Fantasy Baseball

2013 Fantasy Baseball SP Rankings

Justin Verlander, 2013 Fantasy Baseball SP Rankings

Why are these 2013 Fantasy Baseball SP Rankings so important to Fantasy owners? Well, starting pitchers affect four separate categories, and usually are responsible for your ranking in each of those categories. With 14 hitters in your lineup, one or two hitters aren’t going to pace the rest of your team in four categories. But starting pitchers (both good and bad) are why you will sink or swim in 4 of 10 categories.

I think it’s also important to understand where we are at with pitching in the early part of the second decade in the 21st century. There’s no doubt that Major League Baseball is stronger from a pitching perspective, but much of that is because we’re realizing that the steroid era is officially behind us. Players might still be using PEDs, but definitely not at the same extreme as in the 2000s.

How do I know pitching is taking over? Well, last year, the league averaged 4.32 runs-per-game, and pitchers had an average ERA of 4.01. One year previous, the numbers were even lower, with 4.28 runs-per-game being scored, and pitchers averaging a 3.94 ERA.

Those two pairs of numbers were the lowest in the majors since – 1992 (4.12 RPG, 3.75 ERA), which was a couple years before the player’s strike, and the steroid boom. (In 2000, the league averaged 5.14 RPG, with a 4.77 ERA.)

Matt Moore, 2013 Fantasy Baseball SP Rankings

Rays P Matt Moore had a 3.01 ERA in the second half of his rookie season. Photo Credit: Keith Allison

But despite pitching being on the incline, we’re not seeing dominant pitchers like we did back in the late ‘90s, when Randy Johnson and Pedro Martinez were striking out 300-plus hitters a season.

I wonder if we’ll see times like that again.

For instance, in 2012, there were 31 pitchers that threw at least 200 innings, and just three over 230 innings. But in 1999, we saw 44 pitchers go over 200 innings, and nine went over 230.

But we do still see a lot of quality pitching, despite the lack of relative quantity. In 1999, there were six pitchers that struck out 200 batters. But in 2012, despite having 13 fewer 200-inning pitchers, there were 13 pitchers that struck out 200 or more hitters. (That’s twice as many!)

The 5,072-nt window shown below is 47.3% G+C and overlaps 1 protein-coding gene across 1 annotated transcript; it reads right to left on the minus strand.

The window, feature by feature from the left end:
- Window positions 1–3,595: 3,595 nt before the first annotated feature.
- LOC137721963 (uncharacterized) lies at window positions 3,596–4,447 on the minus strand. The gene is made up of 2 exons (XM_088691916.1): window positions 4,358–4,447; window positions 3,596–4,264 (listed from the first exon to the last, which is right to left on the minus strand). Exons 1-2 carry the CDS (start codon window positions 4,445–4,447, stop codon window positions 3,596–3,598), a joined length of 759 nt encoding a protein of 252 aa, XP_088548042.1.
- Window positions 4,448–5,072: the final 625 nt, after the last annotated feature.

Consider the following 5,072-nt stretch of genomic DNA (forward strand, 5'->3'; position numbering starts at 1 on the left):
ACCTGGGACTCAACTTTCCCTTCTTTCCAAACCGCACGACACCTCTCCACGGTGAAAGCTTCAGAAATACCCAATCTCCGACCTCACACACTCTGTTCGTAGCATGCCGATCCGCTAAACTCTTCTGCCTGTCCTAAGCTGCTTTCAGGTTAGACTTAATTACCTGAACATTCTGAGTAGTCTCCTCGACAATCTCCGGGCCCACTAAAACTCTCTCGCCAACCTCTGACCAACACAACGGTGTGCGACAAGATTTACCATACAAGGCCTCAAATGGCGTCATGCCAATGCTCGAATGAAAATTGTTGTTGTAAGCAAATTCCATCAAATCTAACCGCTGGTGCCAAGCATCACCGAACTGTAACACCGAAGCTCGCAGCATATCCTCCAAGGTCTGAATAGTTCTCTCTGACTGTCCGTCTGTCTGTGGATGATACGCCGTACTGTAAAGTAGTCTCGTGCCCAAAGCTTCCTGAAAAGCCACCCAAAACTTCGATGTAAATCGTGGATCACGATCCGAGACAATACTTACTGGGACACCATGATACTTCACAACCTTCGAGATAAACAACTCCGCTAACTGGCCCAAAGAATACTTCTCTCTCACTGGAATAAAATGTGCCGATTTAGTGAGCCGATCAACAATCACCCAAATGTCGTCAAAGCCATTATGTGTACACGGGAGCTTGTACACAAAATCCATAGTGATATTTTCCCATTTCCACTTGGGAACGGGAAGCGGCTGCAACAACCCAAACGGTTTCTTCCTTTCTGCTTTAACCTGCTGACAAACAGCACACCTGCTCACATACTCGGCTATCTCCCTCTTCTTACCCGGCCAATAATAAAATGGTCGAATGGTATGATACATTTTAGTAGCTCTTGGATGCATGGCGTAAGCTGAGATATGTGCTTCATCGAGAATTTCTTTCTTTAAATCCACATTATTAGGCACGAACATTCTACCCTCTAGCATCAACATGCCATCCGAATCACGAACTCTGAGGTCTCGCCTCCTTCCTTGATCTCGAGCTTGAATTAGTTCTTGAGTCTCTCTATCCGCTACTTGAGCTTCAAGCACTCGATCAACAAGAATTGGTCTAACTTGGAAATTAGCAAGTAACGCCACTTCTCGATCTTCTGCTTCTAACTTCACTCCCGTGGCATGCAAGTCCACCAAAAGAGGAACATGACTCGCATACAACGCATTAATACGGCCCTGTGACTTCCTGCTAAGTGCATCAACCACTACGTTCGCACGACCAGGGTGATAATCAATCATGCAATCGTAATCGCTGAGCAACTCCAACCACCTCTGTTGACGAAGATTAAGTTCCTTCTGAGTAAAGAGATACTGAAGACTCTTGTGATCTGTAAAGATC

So while we’re not seeing the Big Units and the Pedros and the Curt Schillings (although, we’ll see what a full season of Stephen Strasburg shows us), we seem to have a deeper class of quality pitchers to choose from. Let’s take a look at that group!

There are a few changes you’ll want to track, like:

  • The 2012 NL Cy Young winner starts out the 2013 season in the American League. R.A. Dickey was traded to Toronto, where he could help lead a team to the AL East division title. There’s going to be a whole new group of hitters having to face his knuckleball for the first time. Also, Josh Johnson brings his inconsistency north of the border from the Marlins, along with Mark Buehrle.
  • As I mentioned, Strasburg will finally be unleashed for a full season, with no innings limit. He threw 159.1 innings last season, and he struck out 197 hitters. If he ratchets up his innings to 210 or so, he could end up leading the majors in strikeouts with over 240 Ks. But, let’s remember that he still started 28 games last season. So he’s only looking at an extra four to six starts.
  • Zack Greinke leaves Anaheim for the pitcher-friendly confines of Chavez Ravine in Dodger Stadium. He’ll have a stellar team around him again, and a very good chance at his first 20-win season. (I wonder if he misses Kansas City.) Also leaving the Angels is Dan Haren, who goes back to the National League with Washington.
  • Coming TO the Angels, areformer Braves starter Tommy Hanson comes TO the Angels, as he hopes to put 2012 behind him, and former Red Sox star Josh Beckett.
  • Speaking of Kansas City, James Shields was traded from Tampa Bay to the Royals this offseason, where he’ll mentor a completely different pitching staff. He has started 33 games with over 200 innings in five consecutive seasons. True, he’s not going to have the Rays’ bullpen behind him this season, which ranked third in the majors with a 2.88 ERA. But the Royals weren’t too bad last year either, with a 3.17 bullpen ERA, which was good for sixth in the majors.
  • Some of the pitchers that are eligible as both starting pitchers and relief pitchers include: Kris Medlen and Hisashi Iwakuma.
  • Ryan Dempster continues his major league tour of pitching in hitter-friendly parks, as he signed with the Red Sox this offseason.
  • Do you think Edwin Jackson just rents his houses by the week these days? He’ll start his 11th season with the Cubs, which happens to be the eighth different team six years. EIGHT!

Overall Rankings | C | 1B | 2B | SS | 3B | OF | DHSP | RP | 2013 15-Team Mock Draft


Adam Wainwright, 2013 Fantasy Baseball SP Rankings

Now that two years have passed since his Tommy John surgery, Adam Wainwright is ready to dominate again. Photo Credit: EJB Photography

2013 Fantasy Baseball SP Rankings

Fantasy Baseball Rankings powered by FantasyPros


Overall Rankings | C | 1B | 2B | SS | 3B | OF | DHSP | RP | 2013 15-Team Mock Draft


Justin Verlander, 2013 Fantasy Baseball SP Rankings

Justin Verlander led the majors with 238 innings pitched in 2012, and it was the third time in four years he threw that many. Photo Credit: Geno K

Pitchers make up a good chunk of your team, and whether you are in Rotisserie or Head-to-Head leagues, these  2013 Fantasy Baseball SP Rankings could mean the difference between you coming in first, fifth or 12th.



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